The characters are extremely well written, with Cervianus being the main hero of the story. You’ve got Draco the tough tribune, Narscia the legendary veteran of Rome, and then you’ve got stubborn-headed Roman Generals that refuse to listen to reason. You’ve got the Queen of Kush and her mighty armies wanting to drive Rome from their lands. This is a world that is stunningly researched, with characters that may have existed thousands of years ago now brought back to life. It is a novel that I thoroughly recommend. There is so much detail that it would be impossible to summarise all of it. Brilliant writing!

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Bellatrix is the new proposal and the second book in the Legion XXII duology, by Simon Turney. We are going to continue following Titus Cervianus, capsarius of the Legion XXII during the foolish incursion on the Kush territory, in order to take down the warrior queen Bellatrix. A mission that will put to test the strength and even the convictions of the legionaries.

Soon we get to experience how this expedition into the Kushite desert is going to be a tough test for the Legion. In addition to the inherent danger of being in enemy territory, deadly threats such as the own heat and scorpions become a problem for our group of soldiers. We get to experiment all these sensations through the fantastic prose of Simon Turney, making you feel as if you were one more of the group.

Even after taking control of Napata, things don't become easier for the Twenty-Second Legion. Without spoiling anything, they get to experiment in their flesh with how the Kushites behave with their enemies, and the situation gets even more difficult due to Vitalis' hubris, something that starts provoking conflict among the legionaries.

Cervianus is such an interesting character, a complex one, and who is developed even more through the story; how he has evolved after the campaign, and how some friendships have appeared, the most prominent the one he has with Ulyxes, his tentmate. We get to see him in several situations, taking care of his mates, and doing his labour as capsacius; despite being a foreigner in Aegyptus' lands, is a person who has developed a certain respect for their religious customs, especially if we take in account the dreams that haunt him during all the journey.

Turner does an excellent job showing a relatively unknown period of Rome's history, as the campaigns in the Aegiptus' lands, portraying different aspects of soldiers' life. Personally, I enjoyed so much the passages describing the medical procedures Cervinius is forced to practice (might be a little bit biased due to my IRL formation). Without entering into spoilers, the author shows his narrative strength, as it covers a certainly wide range of scenes with great precision.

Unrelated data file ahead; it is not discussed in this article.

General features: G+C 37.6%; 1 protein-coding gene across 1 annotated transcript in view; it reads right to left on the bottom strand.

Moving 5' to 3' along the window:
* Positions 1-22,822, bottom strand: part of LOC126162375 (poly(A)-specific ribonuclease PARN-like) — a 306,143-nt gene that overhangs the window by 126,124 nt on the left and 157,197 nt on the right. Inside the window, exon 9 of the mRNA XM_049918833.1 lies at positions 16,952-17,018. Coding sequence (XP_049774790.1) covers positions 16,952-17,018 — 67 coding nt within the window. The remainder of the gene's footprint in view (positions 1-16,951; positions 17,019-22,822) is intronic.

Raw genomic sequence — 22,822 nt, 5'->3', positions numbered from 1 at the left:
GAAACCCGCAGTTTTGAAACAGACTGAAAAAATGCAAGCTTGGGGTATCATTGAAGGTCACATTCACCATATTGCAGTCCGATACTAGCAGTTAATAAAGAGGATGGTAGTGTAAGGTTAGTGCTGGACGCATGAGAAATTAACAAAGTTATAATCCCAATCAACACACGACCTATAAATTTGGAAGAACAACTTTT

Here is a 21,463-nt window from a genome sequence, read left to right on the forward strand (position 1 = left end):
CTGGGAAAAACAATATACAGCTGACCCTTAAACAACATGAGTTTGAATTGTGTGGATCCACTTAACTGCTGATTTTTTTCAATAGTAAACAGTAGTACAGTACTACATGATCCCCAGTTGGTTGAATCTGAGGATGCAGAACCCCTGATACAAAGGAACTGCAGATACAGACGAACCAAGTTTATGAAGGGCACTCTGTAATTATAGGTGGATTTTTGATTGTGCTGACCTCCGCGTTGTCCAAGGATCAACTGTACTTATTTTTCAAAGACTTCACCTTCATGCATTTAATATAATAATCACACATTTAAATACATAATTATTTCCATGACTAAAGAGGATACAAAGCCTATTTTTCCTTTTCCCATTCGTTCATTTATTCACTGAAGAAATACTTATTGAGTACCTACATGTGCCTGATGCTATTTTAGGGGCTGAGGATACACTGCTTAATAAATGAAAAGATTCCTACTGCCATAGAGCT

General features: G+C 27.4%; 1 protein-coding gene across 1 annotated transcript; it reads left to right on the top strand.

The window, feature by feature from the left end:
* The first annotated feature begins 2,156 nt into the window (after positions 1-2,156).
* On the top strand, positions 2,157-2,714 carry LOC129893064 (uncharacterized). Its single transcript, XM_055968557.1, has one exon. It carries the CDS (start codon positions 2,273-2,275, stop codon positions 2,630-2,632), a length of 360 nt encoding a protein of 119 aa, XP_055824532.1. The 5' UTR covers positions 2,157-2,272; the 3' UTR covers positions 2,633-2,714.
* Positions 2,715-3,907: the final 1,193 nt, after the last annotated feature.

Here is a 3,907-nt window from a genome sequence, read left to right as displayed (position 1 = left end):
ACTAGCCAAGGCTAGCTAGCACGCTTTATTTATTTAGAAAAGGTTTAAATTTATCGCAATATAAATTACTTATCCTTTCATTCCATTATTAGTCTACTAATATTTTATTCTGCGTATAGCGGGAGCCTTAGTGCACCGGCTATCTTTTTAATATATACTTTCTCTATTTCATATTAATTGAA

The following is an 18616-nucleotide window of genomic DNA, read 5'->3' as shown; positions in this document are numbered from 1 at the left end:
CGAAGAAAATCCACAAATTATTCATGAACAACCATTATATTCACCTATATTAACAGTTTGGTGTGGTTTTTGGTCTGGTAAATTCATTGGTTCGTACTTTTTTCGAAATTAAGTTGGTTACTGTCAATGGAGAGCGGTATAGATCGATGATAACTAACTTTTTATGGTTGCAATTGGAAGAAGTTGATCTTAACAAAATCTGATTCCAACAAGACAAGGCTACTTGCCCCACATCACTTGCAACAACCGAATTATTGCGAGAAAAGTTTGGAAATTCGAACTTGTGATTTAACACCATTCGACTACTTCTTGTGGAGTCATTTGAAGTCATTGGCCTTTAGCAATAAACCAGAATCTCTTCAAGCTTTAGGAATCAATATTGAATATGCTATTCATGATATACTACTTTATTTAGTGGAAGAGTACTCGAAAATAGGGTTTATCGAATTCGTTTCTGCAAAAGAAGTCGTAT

I enjoyed so much reading Bellatrix. Historical fiction fans can be assured that this novel is excellent, and that the historical accuracy is something that has been carefully treated; and for fans of Rome's history, this book is a must. Simon Turner has written a great novel, making the reader a participant in the Twenty-Second Legion adventure.

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Egypt, 25 AD. With Buhen secured from the Kushite invaders after a bloody battle, Cervianus and his fellow comrades of the XXII Legion are faced with the prospect of a foolhardy incursion into Kush to take on its infamous warrior queen Bellatrix, under the command of the increasingly unpopular Vitalis.

It is Cervianus' fate to be capsarius to the force of the First and Second cohorts who must march into the inhospitable desert towards the Kush stronghold of Napata, and attempt to survive its dangers - and be ready for battle when they get there.

Can they hope for victory in an environment that wants to see them dead, against a bloodthirsty foe, and under the command of a man who prizes fame above the welfare of his men?

Bellatrix is the second gripping adventure of Titus Cervianus, capsarius (combat medic) to the XXII Legion, following closely on from the exciting events of The Capsarius.

Cervianus begins this story between a rock and a hard place, most likely destined to become collateral damage to Vitalis' vanity mission to subdue the kingdom of Kush and its warrior queen. The prospects of the XXII are certainly not looking bright given the task ahead, especially for the First and Second cohorts who must cross the desert wasteland to arrive at their battleground.

But in many ways, this Cervianus is very different to the naive, friendless, and extremely annoying young many who set foot in Alexandria not so long ago. He has made some firm friends, seen the reality of combat, and been forced to confront some of the intellectual principles he holds with high regard, while learning about the religious devotions of the people whose land he finds himself in - and all these factors will come into play in this second book.